Lawmakers, Let Automakers Innovate
Few things are transforming how people travel as much as the ride-sharing industry. Ride-sharing apps allow consumers to get where they need to go for less money, while creating flexible jobs for drivers. One study estimates the economic benefits from cheaper and faster transportation for consumers provided by Uber to be $6.8 billion annually. The rise of ride-sharing has also been tied to dramatic reductions in deaths due to drunk driving, which is why Uber is consistently supported by Mothers Against Drunk Driving.
Despite these successes, the government is treating the emergence of ride-sharing as a problem in need of squashing. Some regulations take the form of outright bans on ridesharing, such as in New York, where, until recently, ride-sharing companies were only allowed to operate in New York City, not the rest of the state. More often, regulations undermine ride-sharing in a more subtle way.
In Seattle, for instance, there is an ongoing battle to push ride-sharing drivers towards unionization, despite the fact that this would likely drive up prices, hurt driver flexibility, and go against the wishes of almost all ride-sharing drivers. And in Austin, a city ordinance forced Uber and Lyft to comply with regulations, requiring both companies to utilize a flawed governmental fingerprint background check system. As a result, the companies suspended operations in the city, not returning until over a year later when the state legislature preempted Austin’s ordinance.
Self-driving cars appear to be next on the regulatory chopping block. Autonomous vehicles offer the potential to substantially reduce the approximately 30,000 deaths and 2.4 million injuries from car crashes annually. One estimate places potential annual benefits of transitioning to self-driving cars at $642 billion. That estimate may even be conservative, as it leaves out other potential advantages of autonomous vehicle technology, such as increased transportation options for the elderly and disabled. According to another estimate, self-driving cars have the potential to reduce traffic fatalities by as much as 90 percent. Given that the National Highway Traffic Safety Administration estimates that approximately 94 percent of car crashes are due to human error, that does not seem unrealistic.
You would think that with such massive potential benefits, governments would do everything they can to stay out of the way. Instead, states are rapidly assembling a patchwork of regulations surrounding autonomous vehicles, which could create a hostile environment for innovation. Fortunately, though, relief may be on the way in the form of the bipartisan SELF DRIVE Act, which would preempt state and local regulations and allow innovators to continue to develop autonomous vehicles with limited unnecessary interference.
Government meddling in the realm of autonomous vehicles is not limited to over-regulation. Consumer privacy could also be put in a perilous situation if government agencies force automakers and ride-sharing companies to share data.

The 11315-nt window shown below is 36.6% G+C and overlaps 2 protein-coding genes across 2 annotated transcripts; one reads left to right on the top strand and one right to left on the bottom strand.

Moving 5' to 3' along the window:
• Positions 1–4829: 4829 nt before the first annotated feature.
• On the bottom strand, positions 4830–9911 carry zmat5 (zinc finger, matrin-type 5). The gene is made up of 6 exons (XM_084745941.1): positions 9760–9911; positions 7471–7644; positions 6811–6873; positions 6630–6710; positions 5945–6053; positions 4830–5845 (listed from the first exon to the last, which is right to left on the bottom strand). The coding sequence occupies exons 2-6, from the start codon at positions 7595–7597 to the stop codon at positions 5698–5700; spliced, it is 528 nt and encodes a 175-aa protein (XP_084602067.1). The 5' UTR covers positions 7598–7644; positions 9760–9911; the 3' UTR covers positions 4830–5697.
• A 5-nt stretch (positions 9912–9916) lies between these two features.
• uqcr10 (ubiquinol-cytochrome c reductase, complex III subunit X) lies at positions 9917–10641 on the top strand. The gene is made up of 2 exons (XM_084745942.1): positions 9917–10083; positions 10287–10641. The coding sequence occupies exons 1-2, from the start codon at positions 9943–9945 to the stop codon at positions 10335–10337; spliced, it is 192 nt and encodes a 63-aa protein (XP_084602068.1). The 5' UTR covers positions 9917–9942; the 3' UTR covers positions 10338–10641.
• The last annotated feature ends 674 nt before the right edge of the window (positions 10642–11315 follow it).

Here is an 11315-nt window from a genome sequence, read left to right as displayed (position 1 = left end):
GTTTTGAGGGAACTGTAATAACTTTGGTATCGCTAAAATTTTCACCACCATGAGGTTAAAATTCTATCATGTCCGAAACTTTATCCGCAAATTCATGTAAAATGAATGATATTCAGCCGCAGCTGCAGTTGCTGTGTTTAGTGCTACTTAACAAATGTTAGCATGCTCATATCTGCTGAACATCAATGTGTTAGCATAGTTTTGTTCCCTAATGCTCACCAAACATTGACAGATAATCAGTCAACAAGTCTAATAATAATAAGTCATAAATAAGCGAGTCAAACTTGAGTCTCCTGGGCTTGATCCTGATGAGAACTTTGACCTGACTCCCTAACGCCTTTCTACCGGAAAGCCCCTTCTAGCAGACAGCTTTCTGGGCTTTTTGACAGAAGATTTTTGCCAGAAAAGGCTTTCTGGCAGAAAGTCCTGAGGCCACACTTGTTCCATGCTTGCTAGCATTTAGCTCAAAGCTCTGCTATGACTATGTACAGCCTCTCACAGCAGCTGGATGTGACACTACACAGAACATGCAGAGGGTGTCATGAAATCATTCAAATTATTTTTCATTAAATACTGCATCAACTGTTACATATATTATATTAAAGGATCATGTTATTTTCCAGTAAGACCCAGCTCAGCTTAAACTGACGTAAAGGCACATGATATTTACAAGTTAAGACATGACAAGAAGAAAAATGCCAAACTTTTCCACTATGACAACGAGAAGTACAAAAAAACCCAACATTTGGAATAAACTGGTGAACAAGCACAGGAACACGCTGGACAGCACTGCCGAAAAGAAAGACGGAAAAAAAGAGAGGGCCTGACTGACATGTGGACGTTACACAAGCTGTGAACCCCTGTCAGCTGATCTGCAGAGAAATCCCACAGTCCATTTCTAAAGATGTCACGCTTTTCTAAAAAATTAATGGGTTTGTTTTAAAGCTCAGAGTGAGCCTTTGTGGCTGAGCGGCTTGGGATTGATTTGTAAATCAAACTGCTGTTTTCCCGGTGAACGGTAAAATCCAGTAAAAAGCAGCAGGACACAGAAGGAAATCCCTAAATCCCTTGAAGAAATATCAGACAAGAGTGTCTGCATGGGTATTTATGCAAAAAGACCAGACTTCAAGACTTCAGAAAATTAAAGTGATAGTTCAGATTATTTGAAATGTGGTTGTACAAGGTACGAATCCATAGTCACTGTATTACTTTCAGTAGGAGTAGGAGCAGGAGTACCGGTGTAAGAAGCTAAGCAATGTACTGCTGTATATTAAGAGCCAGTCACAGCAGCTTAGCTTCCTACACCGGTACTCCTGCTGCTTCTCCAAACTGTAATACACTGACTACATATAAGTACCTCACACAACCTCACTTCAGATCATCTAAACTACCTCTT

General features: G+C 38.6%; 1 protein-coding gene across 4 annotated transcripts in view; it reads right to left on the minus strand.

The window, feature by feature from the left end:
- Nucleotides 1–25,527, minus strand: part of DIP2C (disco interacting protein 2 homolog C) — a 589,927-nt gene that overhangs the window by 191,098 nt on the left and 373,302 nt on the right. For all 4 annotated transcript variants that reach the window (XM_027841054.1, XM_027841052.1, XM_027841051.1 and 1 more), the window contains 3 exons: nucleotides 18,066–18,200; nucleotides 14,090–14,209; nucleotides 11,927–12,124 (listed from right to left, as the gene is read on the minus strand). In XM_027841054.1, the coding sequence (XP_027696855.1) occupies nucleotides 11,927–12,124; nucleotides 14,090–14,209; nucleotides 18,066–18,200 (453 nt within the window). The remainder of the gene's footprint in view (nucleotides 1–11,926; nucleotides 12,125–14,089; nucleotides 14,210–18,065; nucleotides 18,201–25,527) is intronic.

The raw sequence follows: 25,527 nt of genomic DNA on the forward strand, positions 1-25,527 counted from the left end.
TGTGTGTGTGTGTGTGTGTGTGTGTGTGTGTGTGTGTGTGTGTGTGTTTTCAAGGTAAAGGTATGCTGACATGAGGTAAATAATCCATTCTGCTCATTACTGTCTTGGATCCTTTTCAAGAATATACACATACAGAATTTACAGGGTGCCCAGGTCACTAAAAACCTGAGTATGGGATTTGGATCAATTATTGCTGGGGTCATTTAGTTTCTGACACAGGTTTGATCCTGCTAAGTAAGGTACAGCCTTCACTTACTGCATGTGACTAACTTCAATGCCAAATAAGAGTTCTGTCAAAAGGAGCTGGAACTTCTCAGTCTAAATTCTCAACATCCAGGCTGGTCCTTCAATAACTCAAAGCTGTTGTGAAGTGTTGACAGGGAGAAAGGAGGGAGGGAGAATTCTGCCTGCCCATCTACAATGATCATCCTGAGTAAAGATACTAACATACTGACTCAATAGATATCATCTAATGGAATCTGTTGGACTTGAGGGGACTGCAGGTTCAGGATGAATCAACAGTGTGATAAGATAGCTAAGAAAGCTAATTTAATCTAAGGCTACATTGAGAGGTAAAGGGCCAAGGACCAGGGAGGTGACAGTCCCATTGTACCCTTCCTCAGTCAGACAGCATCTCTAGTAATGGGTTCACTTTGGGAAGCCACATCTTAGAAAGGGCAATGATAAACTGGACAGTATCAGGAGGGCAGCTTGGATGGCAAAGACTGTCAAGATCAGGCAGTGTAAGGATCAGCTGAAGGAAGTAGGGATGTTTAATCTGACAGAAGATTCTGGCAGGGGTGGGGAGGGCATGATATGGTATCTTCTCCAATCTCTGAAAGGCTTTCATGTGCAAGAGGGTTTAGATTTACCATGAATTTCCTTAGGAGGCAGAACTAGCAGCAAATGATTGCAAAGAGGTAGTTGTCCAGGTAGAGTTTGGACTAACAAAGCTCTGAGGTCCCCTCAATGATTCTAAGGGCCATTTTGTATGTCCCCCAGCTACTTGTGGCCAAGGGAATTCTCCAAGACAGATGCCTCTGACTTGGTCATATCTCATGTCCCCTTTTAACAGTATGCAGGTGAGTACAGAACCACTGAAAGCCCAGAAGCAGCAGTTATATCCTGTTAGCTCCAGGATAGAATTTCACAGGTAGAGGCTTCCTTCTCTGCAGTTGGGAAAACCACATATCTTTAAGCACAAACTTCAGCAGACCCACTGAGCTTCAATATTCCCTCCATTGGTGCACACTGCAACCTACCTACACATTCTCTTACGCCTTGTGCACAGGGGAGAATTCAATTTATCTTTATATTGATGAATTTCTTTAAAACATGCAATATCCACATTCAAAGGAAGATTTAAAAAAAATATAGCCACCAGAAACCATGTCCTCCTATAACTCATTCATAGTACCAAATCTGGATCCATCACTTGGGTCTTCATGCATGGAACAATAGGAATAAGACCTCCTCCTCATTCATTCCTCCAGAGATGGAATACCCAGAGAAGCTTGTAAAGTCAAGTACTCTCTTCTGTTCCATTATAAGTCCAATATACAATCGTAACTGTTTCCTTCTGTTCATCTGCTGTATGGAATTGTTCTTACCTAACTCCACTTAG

The U.S. Government Accountability Office (GAO) studied the privacy policies of 13 producers of autonomous cars and found that all of them explicitly obtain consumer consent before collecting data. While these data can be for avoiding congested traffic and ensuring safety, in the wrong hands, they could be devastating to privacy and safety. The Energy and Commerce Committee is promising that the SELF DRIVE Act will protect user data. But while government may claim to be looking out for consumer privacy, there are also dangers with allowing the government to impede on that privacy.
For instance, thanks to the alleged risks of self-driving cars, governments at various levels have expressed interest in obtaining driver-related data under the guise of making roads safer. For example, lawmakers in New York are currently studying the use of a device known as the “Textalyzer.” The tablet-like tool plugs into phones and gives law enforcement unprecedented access to drivers’ private activities, including texting, use of apps, or phone calls made. It is noteworthy — if not comforting — that other high-tech industries have shown a relative willingness to turn over user data when the government compels them to do so. From January to June 2015, Apple turned over data 81 percent of the time law enforcement asked; Facebook did so 80 percent of the time; and Google 78 percent of the time. Microsoft was slightly more reluctant, only forking over data 66 percent of the time.
If officials really want to protect consumer safety and the economy, they’d be wise to leave innovation and data collection to the automakers. Not only would this make America’s roads safer and Americans’ wallets fatter, it would ensure that civil liberties are not trampled on in the process.
Andrew Wilford is an Advocate for Young Voices and an Associate Policy Analyst with the National Taxpayers Union Foundation. Follow him on Twitter @PolicyWilford. Dan King is an advocate for Young Voices and a journalist residing in Arlington, Virginia. He writes about free speech, mass surveillance, civil liberties and LGBT issues. He can be found on Twitter @Kinger_Liberty.